MAYBE I’M NAÏVE about the workings of the legal system, but I keep wondering why no-win cases keep coming to trial. I’d define a “no-win” case as one that’s so embarrassing for all parties that they should pay whatever it takes to make it go away. Like Disney vs. Ovitz or Katzenberg vs. Eisner.Or last week’s case — Warner Bros. vs. Lieberfarb. What sort of hubris would motivate Time Warner to pursue this so far? Reduced to simplest terms, here’s my understanding of this case: A guy named Warren Lieberfarb, who’s principally responsible for bringing the DVD to Hollywood, gets his ass fired as head of Warner Home Video. There’s disagreement about the reasons. Lieberfarb was aggressively advocating that studies be made about merging theatrical and video marketing and distribution. The Warner Bros. management didn’t like his proposals or his style. In departing, Lieberfarb claims he was promised a big bonus by the previous Daly-and-Semel management. After the AOL merger, however, he was told he’d have to accept stock options instead. That’s the rub. The options turned out to be devoid of value. Lieberfarb insists he and other Warner execs were deceived by management about corporate problems focusing on AOL. He wants a $30 million payout. Time Warner says, “See you in court.” Really? Do the Time Warner attorneys really want to face a parade of witnesses come November consisting of all the executives the company wants to forget who will be testifying about all the issues the company also wants to forget? I can already hear the attorneys and corporate hierarchs at Time Warner whispering in my ear that I don’t understand the case. Maybe I don’t. But I have a bigger question for them: Mindful that Hollywood loves sequels, do they really want a sequel to Katzenberg vs. Eisner?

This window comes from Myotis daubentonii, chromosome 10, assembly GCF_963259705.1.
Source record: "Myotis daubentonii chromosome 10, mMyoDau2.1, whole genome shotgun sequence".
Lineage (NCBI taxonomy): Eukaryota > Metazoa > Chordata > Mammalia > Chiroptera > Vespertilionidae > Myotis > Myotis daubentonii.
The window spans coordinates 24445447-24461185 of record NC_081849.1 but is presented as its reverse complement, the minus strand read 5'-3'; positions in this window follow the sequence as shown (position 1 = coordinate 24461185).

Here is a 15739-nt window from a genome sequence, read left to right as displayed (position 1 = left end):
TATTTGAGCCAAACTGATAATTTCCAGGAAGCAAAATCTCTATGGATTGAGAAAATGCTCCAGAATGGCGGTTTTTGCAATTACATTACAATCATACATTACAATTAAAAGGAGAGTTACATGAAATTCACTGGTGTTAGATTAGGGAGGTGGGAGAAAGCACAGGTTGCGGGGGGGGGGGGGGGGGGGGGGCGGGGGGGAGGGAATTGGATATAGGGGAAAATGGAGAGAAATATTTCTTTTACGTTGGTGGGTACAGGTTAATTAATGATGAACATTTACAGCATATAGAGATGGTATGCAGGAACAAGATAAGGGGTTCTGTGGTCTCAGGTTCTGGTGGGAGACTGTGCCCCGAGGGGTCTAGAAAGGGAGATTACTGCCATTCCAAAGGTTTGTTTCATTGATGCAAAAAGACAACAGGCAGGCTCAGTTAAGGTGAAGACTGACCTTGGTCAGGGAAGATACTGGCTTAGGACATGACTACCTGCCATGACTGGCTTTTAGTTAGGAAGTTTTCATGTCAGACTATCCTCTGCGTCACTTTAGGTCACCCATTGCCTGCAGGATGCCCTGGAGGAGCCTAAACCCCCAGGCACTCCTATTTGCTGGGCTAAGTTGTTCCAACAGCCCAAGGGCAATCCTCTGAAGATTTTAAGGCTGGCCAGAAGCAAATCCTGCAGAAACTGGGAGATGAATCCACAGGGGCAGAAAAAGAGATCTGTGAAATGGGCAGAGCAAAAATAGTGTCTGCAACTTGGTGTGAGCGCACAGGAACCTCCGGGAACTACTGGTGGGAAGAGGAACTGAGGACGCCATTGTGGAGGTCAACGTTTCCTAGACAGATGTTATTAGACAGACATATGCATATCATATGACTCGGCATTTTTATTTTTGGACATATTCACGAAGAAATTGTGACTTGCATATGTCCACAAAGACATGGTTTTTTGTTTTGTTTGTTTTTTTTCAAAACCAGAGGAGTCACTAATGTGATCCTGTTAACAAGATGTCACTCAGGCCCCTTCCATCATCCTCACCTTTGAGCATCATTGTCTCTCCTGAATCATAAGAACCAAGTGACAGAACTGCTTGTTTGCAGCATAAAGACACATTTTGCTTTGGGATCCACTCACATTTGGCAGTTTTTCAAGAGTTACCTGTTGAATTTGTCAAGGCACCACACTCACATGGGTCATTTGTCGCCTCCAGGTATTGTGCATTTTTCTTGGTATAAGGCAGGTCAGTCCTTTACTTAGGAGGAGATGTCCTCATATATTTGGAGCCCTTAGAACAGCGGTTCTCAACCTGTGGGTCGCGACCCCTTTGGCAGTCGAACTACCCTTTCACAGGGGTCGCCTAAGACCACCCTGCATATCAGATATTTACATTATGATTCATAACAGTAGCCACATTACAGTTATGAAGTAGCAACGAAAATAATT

* * *Confounding crix Do editors ever critique their critics? That’s a question I’ve often been asked over the years, and the answer is: no and yes. No, because it’s inappropriate for editors to second-guess a critic’s opinion of a particular work. Yes, because editors (me included) sometimes become exasperated with a critic’s overall bias, real or perceived. At the Cannes Film Festival I admit to being a tad impatient with a couple of my Euro-based critics for being overly protective of “auteurs” from their particular countries. Several films of marginal artistic worth which will never be seen outside the festival circuit were greeted with unstinting praise. In the same vein, I caught the newly opened “Billy Elliot” in London last week. Variety‘s critic greeted the show with a fusillade of words like “maudlin” and “lazy,” with Elton John’s music described as its “weakest link.” This caught me off guard, since, in my opinion, “Billy Elliot” will clearly rank as one of the best musicals of its generation. Not since the opening of “The Producers” has a show left its audience on such a high. The job of critics is to deliver their opinions, to be sure, but it is especially troubling for Variety critics to appear disdainful of “audience” shows. Throughout the history of the theater, the biggest hits have been met with critical disdain, from “Abie’s Irish Rose” to “Mamma Mia.” Over the span of its 100-year history, Variety critics have often pointed up the commercial potential of major blockbusters while acknowledging their artistic shortcomings, but we’ve made some bad calls, too. In the face of all this, the role of the editor is to encourage, cajole and now and then bark. As for critics, I empathize with those who candidly admit they have overdosed on certain genres, and thus remove themselves from the critical fray. Such is the case with Anthony Lane of the New Yorker, who was reduced to rhetorical spasms last week after seeing one Lucas film too many, “Star Wars: Episode III.” It was the preachments of Yoda that sent Lane over the top. “Train yourself to let go of everything you fear to lose,” was one example of Yoda’s “reptilian smugness we have been encouraged to mistake for wisdom,” writes Lane. “What’s with the screwy syntax? Deepest mind in the galaxy and you still express yourself like a day-tripper with a dog-eared phrase book … Break me a fucking give.” Now that’s a critic with battle fatigue.